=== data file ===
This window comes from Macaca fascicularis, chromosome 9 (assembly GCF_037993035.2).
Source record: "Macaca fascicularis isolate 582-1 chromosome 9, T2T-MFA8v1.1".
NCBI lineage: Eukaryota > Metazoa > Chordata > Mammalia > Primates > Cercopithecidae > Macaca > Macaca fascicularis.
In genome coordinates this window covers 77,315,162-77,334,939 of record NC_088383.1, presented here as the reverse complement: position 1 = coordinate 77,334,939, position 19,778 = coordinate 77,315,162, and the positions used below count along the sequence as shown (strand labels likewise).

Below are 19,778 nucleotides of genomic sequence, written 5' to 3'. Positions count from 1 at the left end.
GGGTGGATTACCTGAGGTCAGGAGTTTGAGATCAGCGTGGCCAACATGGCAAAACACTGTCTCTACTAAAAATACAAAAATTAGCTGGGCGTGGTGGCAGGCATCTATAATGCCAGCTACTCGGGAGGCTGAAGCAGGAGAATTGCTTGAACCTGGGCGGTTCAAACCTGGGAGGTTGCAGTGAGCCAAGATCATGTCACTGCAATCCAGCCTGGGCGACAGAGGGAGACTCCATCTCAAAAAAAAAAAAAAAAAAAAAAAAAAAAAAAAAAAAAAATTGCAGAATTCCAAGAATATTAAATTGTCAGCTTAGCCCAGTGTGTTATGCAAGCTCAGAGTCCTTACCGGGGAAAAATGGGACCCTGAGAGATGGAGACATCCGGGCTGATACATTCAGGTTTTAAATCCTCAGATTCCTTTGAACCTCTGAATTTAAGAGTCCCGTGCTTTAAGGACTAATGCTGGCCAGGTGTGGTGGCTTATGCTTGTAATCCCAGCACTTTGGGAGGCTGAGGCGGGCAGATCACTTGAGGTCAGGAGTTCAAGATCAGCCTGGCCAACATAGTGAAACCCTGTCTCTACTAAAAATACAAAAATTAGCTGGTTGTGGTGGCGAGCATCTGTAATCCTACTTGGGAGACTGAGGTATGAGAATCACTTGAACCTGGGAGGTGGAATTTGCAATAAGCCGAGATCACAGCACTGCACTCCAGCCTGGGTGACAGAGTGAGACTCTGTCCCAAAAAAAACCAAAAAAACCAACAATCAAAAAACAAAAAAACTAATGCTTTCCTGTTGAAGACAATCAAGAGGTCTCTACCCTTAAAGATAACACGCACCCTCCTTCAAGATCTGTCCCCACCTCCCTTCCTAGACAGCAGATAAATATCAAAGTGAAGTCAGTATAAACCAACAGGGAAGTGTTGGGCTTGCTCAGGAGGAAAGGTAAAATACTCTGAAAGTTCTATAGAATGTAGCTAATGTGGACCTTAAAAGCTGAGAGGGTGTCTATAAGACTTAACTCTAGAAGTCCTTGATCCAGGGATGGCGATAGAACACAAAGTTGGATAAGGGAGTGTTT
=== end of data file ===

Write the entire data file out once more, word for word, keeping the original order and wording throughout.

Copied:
This window comes from Macaca fascicularis, chromosome 9 (assembly GCF_037993035.2).
Source record: "Macaca fascicularis isolate 582-1 chromosome 9, T2T-MFA8v1.1".
NCBI lineage: Eukaryota > Metazoa > Chordata > Mammalia > Primates > Cercopithecidae > Macaca > Macaca fascicularis.
In genome coordinates this window covers 77,315,162-77,334,939 of record NC_088383.1, presented here as the reverse complement: position 1 = coordinate 77,334,939, position 19,778 = coordinate 77,315,162, and the positions used below count along the sequence as shown (strand labels likewise).

Below are 19,778 nucleotides of genomic sequence, written 5' to 3'. Positions count from 1 at the left end.
GGGTGGATTACCTGAGGTCAGGAGTTTGAGATCAGCGTGGCCAACATGGCAAAACACTGTCTCTACTAAAAATACAAAAATTAGCTGGGCGTGGTGGCAGGCATCTATAATGCCAGCTACTCGGGAGGCTGAAGCAGGAGAATTGCTTGAACCTGGGCGGTTCAAACCTGGGAGGTTGCAGTGAGCCAAGATCATGTCACTGCAATCCAGCCTGGGCGACAGAGGGAGACTCCATCTCAAAAAAAAAAAAAAAAAAAAAAAAAAAAAAAAAAAAAAATTGCAGAATTCCAAGAATATTAAATTGTCAGCTTAGCCCAGTGTGTTATGCAAGCTCAGAGTCCTTACCGGGGAAAAATGGGACCCTGAGAGATGGAGACATCCGGGCTGATACATTCAGGTTTTAAATCCTCAGATTCCTTTGAACCTCTGAATTTAAGAGTCCCGTGCTTTAAGGACTAATGCTGGCCAGGTGTGGTGGCTTATGCTTGTAATCCCAGCACTTTGGGAGGCTGAGGCGGGCAGATCACTTGAGGTCAGGAGTTCAAGATCAGCCTGGCCAACATAGTGAAACCCTGTCTCTACTAAAAATACAAAAATTAGCTGGTTGTGGTGGCGAGCATCTGTAATCCTACTTGGGAGACTGAGGTATGAGAATCACTTGAACCTGGGAGGTGGAATTTGCAATAAGCCGAGATCACAGCACTGCACTCCAGCCTGGGTGACAGAGTGAGACTCTGTCCCAAAAAAAACCAAAAAAACCAACAATCAAAAAACAAAAAAACTAATGCTTTCCTGTTGAAGACAATCAAGAGGTCTCTACCCTTAAAGATAACACGCACCCTCCTTCAAGATCTGTCCCCACCTCCCTTCCTAGACAGCAGATAAATATCAAAGTGAAGTCAGTATAAACCAACAGGGAAGTGTTGGGCTTGCTCAGGAGGAAAGGTAAAATACTCTGAAAGTTCTATAGAATGTAGCTAATGTGGACCTTAAAAGCTGAGAGGGTGTCTATAAGACTTAACTCTAGAAGTCCTTGATCCAGGGATGGCGATAGAACACAAAGTTGGATAAGGGAGTGTTT